The flower beds around the fountain were partly in bloom too, and I did like these purple spikey flowers.  It appears they are called “Echinops ritro ‘Veitch’s Blue’ small globe thistle”. 

Exiting the park I took a quick turn around St Luke’s church before walking to the end of the block.

I have not really explored the area around the hospital and Cheltenham College and  The College Ground is a cricket ground in the grounds of Cheltenham College. I was really on the opposite side of the building on the grounds so this is really a long distance shot. (image is 1346 x 523). It may be worth coming back here once day and to get to the other side of the pitch.  The ornate Victorian building is the gymnasium/cricket/pavilion and it was built 1865. It was almost time for my appointment so I turned around and strolled to the hospital. 

I was finished in less than 30 minutes and soon on my way back to the bus stop. A quick reminder though…

On my way back to the bus stop I could not help shake my head at the amount of litter in the park and area around it. In South Africa all of those aluminium tins would have been long ago recycled. But here in the UK it appears as if we have quite a few tossers around.

I quickly popped into Lidl and bought some pink doughnuts and halfway to Clarence Street it started to rain. Unfortunately BK’s was still closed, so much to my dismay I did not get to scoff a Whopper. The 41 bus was waiting and half an hour later I was back in Tewkesbury.  Masks are mandatory on public transport by the way, and buses are now sporting signs that limit the bus to 17 passengers only.

And that was my day.

DRW 2020. Created 29/07/2020

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OTD: The Death of the Tsar

On this day in 1918 Emperor Nicholas II of Russia and his consort, Alexandra Feodorovna as well as their 5 children are brutally executed  in the cellar of the Ipatiev house in the city of Ekaterinburg.  Also executed was the Tsar’s personal physician Eugene Botkin, his wife’s maid Anna Demidova, the family’s chef, Ivan Kharitonov, and footman, Alexei Trupp

The 5 children were:

In 1979, the bodies of  the Tsar and Tsaritsa as well as three of their daughters, and those of four non-family members killed with them, were discovered near Sverdlovsk (formerly Ekaterinburg) and  they were recovered in January 1998 and officially identified. The missing daughter’s body (either Anastasia or Maria) fuelled the rumour that Anastasia had escaped the murder. DNA confirmed the identification of the remains.  More bones were discovered in July 2007 and DNA tested and it was concluded that these belonged to Alexei and a daughter (Maria). 

Russian_Imperial_Family_1913

(Nicholas II of Russia with the family (left to right): Olga, Maria, Nicholas II, Alexandra Fyodorovna, Anastasia, Alexei, and Tatiana. Livadiya, Crimea, 1913. Portrait by the Levitsky Studio, Livadiya.  This work is in the public domain in Russia according to article 1256 of Book IV of the Civil Code of the Russian Federation No. 230-FZ of December 18, 2006. Retrieved from https://en.wikipedia.org/wiki/Nicholas_II_of_Russia )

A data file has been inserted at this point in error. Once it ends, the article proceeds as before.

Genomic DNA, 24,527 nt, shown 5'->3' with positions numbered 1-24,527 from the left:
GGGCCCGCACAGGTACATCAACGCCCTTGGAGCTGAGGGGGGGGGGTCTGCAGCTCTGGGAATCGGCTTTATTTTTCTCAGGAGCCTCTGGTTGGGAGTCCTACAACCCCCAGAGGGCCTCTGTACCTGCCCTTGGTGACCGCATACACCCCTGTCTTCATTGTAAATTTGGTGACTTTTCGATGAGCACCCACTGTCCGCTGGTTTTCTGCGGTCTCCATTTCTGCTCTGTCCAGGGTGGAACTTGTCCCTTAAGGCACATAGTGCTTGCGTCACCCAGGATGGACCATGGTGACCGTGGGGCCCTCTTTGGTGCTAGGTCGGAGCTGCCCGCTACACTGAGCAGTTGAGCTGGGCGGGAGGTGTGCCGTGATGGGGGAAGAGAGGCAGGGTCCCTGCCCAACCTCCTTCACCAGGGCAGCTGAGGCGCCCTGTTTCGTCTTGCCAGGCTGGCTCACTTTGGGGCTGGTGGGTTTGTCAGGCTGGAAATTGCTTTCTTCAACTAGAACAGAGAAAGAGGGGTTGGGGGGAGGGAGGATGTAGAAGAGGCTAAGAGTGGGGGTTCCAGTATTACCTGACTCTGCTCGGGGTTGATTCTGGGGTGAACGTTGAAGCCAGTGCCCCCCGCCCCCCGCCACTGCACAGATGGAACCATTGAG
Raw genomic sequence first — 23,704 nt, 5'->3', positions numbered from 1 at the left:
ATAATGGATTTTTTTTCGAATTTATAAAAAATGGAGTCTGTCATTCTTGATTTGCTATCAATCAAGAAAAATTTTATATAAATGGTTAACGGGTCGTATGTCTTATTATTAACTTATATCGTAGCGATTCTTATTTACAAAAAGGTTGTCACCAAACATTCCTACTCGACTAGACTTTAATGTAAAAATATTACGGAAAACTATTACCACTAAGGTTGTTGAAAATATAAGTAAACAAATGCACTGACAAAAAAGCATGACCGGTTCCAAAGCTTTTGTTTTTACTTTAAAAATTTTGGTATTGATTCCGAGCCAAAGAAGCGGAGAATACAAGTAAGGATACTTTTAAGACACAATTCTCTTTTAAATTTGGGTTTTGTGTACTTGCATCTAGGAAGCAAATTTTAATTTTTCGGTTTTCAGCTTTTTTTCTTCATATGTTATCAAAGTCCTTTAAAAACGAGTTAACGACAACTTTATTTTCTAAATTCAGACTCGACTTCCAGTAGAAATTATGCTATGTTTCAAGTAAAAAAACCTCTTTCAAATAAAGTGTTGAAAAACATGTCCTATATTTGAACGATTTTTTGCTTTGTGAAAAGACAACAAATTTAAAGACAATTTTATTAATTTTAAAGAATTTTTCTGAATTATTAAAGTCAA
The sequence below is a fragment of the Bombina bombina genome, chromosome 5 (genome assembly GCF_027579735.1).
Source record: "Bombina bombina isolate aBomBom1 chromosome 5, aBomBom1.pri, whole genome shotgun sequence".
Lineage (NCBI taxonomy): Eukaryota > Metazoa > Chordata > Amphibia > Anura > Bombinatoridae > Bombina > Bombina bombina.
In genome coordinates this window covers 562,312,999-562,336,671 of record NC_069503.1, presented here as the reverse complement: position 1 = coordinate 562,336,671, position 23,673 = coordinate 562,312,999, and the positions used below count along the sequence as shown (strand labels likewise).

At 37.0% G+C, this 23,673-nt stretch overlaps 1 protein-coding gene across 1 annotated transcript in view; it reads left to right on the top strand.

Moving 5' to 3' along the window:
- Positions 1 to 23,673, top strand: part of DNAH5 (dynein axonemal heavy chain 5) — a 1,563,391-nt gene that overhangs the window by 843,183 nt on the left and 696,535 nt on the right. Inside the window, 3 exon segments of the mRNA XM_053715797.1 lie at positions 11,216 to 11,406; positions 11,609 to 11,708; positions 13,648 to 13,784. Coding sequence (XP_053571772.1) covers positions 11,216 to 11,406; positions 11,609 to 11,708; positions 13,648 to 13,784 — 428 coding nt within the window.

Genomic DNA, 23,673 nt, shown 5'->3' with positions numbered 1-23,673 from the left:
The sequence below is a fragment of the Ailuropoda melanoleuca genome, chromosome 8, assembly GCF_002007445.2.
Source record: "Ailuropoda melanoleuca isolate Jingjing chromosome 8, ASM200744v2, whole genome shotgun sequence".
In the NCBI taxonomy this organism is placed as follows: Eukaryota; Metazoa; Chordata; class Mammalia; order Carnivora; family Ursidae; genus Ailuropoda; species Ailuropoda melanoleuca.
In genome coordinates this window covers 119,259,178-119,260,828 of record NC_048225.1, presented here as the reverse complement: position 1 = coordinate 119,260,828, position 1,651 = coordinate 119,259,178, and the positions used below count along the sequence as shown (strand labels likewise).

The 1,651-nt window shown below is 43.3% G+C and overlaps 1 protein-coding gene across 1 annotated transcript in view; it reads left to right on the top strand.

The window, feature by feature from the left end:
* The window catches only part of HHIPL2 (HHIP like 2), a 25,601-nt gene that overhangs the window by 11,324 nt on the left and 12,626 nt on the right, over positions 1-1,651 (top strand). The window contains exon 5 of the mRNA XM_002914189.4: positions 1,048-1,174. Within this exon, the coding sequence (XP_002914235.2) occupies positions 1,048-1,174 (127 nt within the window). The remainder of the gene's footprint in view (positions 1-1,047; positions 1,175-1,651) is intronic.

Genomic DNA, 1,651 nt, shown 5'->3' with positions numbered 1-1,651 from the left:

DRW © 2020. Created 10/02/2020

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Ye Festivale That Nevere Wasse

Round about this time of year Tewkesbury would hold it’s world-famous Medival Festival. It is one of the 3 things the town is famous for and unfortunately this year it never happened. In fact almost nothing happened here between March and now so normality is nowhere ear yet. However, while we cannot all flock to the festival site we can at least look back and laugh at what happened before that and before that and before that…

I have attended most of the festivals over the years that I have lived here and always harvested a large collection of pics that I displayed in the relevant posts. You can access the posts using the menu below.  I am unable to work out why I did not post images from 2015 and 2016 though. Yet another of the many mysteries in this blog.

[Festival 2017] [Festival 2018] [Festival 2019]

In an effort to keep some sort of continuity going I dub this post “Ye Festivale that Nevere Wasse” because who knows whether normality will return and if we will ever hold a Medieval Festival again. The whole thing is really a visual event, its crowded, noisy, busy,  and kind of strange. The oddest thing is seeing knights and peasants queuing at the local super to buy food, or walking up the road to take in the sights. The battlefield becomes crowded and the battle tends to happen at a distance so there is not much to see so I rarely stick around for it.  All of these images appear elsewhere in these pages so some may look familiar.

DRW ©  2020. Created 12/07/2020